Hi Blog. Writing to you from Calgary, Canada. As a tangent that might not be all that tangental, let me tell you about an odd experience I had at Narita Airport yesterday.
It was a breeze for a change getting out of Hokkaido and going overseas (which generally means, if you don’t go through Seoul, that you go through KIX or Narita), as my bags were checked all the way through to Vancouver (meaning I didn’t have to get my bags and go through long-lined Immigration procedures again at Narita). And no, there were no double-takes at my Japanese passport at any stage of the game.
That is, until boarding. I had a ten-hour layover in Narita (!! — it was longer than my actual flight to Canada), so I holed up in the United Airlines lounge (the ANA lounge idiotically won’t take non-members willing to pay 50 bucks at United or Delta) for the duration and got stuff done (free beer and internet, not bad at all). Then when I was heading back for the gate about fifteen minutes before boarding, I was paged along with about four other people to come to the Air Canada desk at the gate.
They asked to see my passport. I obliged. Then they asked (whole exchange in Japanese):
“You’re naturalized, right?” Yes.
“What was your nationality before?”
I double-took and told them that was unessential information.
“So you are unwilling to say?”
I asked what this information was necessary for.
“We’re just asking.”
“No you’re not. Who needs this information? You as the airline?”
“No, the Canadian Government wants it. They’re an immigration country. They’re trying to avoid faked passports.”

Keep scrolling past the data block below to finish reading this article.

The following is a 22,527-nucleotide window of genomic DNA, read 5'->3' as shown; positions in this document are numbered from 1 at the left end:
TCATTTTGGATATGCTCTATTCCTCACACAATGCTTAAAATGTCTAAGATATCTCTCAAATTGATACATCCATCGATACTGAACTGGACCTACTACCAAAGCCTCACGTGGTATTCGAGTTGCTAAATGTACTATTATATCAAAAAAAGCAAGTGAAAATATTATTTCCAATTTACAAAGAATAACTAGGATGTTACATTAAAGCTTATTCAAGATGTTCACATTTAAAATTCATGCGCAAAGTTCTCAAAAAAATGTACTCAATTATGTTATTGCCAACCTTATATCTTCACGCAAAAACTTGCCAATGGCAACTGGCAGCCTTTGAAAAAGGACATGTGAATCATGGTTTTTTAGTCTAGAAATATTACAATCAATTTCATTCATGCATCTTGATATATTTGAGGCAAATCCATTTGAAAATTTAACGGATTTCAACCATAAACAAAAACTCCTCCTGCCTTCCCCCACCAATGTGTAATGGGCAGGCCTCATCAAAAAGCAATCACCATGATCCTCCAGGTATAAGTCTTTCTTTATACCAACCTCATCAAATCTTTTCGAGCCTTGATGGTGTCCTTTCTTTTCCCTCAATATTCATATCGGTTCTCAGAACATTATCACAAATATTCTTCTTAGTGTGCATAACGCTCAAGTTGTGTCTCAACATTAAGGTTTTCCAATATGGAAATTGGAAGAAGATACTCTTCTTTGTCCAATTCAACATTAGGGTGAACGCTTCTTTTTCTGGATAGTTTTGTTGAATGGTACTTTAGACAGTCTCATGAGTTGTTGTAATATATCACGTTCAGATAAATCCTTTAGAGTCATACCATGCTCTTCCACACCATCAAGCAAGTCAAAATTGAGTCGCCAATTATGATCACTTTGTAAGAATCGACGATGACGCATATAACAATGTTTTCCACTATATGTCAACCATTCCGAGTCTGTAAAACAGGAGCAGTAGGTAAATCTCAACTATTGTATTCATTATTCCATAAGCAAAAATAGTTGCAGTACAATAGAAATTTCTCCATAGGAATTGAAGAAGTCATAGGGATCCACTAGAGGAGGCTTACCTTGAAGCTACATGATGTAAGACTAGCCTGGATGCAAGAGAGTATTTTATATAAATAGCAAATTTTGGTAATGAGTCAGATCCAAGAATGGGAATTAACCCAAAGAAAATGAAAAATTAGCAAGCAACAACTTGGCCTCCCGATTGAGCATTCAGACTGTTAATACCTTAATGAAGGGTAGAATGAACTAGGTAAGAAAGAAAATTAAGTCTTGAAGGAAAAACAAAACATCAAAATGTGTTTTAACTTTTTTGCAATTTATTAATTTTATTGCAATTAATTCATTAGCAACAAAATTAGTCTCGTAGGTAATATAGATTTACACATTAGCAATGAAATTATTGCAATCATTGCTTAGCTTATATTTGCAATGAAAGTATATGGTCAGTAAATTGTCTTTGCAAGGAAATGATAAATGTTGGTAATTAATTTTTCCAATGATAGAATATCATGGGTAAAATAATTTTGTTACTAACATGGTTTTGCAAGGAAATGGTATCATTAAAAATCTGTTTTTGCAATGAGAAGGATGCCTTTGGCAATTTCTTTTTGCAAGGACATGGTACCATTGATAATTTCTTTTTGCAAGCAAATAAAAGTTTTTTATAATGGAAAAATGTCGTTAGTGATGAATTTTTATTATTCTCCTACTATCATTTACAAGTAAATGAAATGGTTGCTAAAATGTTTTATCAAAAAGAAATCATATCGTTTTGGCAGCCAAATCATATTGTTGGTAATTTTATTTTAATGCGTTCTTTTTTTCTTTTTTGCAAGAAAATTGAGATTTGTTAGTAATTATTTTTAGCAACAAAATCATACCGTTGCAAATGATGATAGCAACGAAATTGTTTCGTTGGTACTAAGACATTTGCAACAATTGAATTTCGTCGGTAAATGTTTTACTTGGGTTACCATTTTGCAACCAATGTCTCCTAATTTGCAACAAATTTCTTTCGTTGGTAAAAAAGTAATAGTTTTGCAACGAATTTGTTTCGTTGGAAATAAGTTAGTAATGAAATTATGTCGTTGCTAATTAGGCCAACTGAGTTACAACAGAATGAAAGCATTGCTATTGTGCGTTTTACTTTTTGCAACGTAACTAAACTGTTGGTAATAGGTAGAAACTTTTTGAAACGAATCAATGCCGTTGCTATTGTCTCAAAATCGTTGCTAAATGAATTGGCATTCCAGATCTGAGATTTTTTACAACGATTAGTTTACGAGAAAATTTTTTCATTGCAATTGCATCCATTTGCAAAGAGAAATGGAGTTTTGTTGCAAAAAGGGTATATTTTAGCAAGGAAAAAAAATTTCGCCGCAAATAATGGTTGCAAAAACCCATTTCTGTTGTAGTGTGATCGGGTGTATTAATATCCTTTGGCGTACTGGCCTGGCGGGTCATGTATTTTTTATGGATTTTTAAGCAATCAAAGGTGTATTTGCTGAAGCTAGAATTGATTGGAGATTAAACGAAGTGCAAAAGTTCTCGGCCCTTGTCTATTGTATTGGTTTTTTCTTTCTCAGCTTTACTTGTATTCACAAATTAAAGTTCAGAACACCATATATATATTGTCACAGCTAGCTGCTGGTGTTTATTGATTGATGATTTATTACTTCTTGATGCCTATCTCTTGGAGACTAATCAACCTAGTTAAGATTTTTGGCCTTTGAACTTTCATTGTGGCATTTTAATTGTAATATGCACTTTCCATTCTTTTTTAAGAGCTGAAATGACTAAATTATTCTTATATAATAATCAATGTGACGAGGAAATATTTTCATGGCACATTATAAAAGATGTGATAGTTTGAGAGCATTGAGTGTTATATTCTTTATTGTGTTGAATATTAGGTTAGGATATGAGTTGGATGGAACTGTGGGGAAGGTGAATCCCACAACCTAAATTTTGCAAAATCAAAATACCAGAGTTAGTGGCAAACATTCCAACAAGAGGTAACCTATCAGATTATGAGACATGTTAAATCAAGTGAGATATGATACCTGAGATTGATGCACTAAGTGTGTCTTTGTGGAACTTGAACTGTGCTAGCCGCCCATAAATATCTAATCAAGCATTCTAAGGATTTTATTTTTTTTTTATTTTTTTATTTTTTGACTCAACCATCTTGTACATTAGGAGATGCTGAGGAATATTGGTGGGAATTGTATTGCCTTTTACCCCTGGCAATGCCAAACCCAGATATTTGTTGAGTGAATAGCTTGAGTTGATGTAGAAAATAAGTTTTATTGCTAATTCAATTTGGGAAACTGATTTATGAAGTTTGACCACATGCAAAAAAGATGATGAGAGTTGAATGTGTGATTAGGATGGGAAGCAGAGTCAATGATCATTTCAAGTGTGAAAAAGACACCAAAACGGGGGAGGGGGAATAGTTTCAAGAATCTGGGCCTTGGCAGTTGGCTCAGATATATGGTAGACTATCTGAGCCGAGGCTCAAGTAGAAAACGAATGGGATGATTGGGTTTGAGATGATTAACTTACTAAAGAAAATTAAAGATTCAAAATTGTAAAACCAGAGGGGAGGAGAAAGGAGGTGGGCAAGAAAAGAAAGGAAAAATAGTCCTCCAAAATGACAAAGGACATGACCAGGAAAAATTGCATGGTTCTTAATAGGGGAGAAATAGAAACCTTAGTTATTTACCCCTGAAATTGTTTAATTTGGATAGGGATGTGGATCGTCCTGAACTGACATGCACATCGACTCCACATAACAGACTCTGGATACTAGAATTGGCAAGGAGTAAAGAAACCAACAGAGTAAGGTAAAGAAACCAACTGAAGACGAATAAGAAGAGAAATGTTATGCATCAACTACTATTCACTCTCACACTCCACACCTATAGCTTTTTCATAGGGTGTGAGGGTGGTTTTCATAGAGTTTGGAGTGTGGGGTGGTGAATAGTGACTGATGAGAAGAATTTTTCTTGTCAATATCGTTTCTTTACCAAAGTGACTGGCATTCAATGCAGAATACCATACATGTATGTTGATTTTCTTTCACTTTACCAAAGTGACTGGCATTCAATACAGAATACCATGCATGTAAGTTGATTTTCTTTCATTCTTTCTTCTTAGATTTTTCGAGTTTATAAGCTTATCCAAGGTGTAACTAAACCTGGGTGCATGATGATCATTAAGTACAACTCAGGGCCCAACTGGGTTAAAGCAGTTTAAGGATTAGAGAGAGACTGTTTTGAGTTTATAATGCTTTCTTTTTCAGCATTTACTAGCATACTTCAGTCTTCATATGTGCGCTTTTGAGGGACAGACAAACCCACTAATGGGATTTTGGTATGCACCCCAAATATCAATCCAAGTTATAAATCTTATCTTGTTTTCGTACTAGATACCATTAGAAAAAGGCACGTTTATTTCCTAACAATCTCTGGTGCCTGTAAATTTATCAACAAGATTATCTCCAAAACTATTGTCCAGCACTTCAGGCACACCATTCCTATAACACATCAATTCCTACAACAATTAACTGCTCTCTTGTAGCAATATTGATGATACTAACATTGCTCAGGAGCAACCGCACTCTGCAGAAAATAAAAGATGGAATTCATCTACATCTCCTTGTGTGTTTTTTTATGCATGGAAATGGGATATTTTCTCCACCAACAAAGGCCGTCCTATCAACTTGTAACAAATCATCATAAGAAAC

Me: “Erm, I don’t get it. I’m not on a faked passport, obviously. And it’s not a Canadian passport anyway. Why are naturalized people more suspicious?”
“I don’t know.”
“Were any of the other four people you paged called up for a passport check?”
“No, different business.”
“So you’re only singling out the naturalized people for extra identity checks?”
“This is, frankly, annoying and insulting. And unCanadian. I went over there in 2006 and was not subjected to this. When did this start?”
“I don’t know. I’ve only been working here about a year.”
“Well, I’m not telling you my birth nationality. It’s unnecessary. And I don’t see how knowing that helps you smoke out any faked passports. Okay?”
That was fine. They pursued it no further.
I got through YVR and other checkpoints just fine, again, with no double takes.
Any thoughts from people out there? Anyone with connections to the Canadian government willing to ask around and see if this is actual policy?
Arudou Debito in Calgary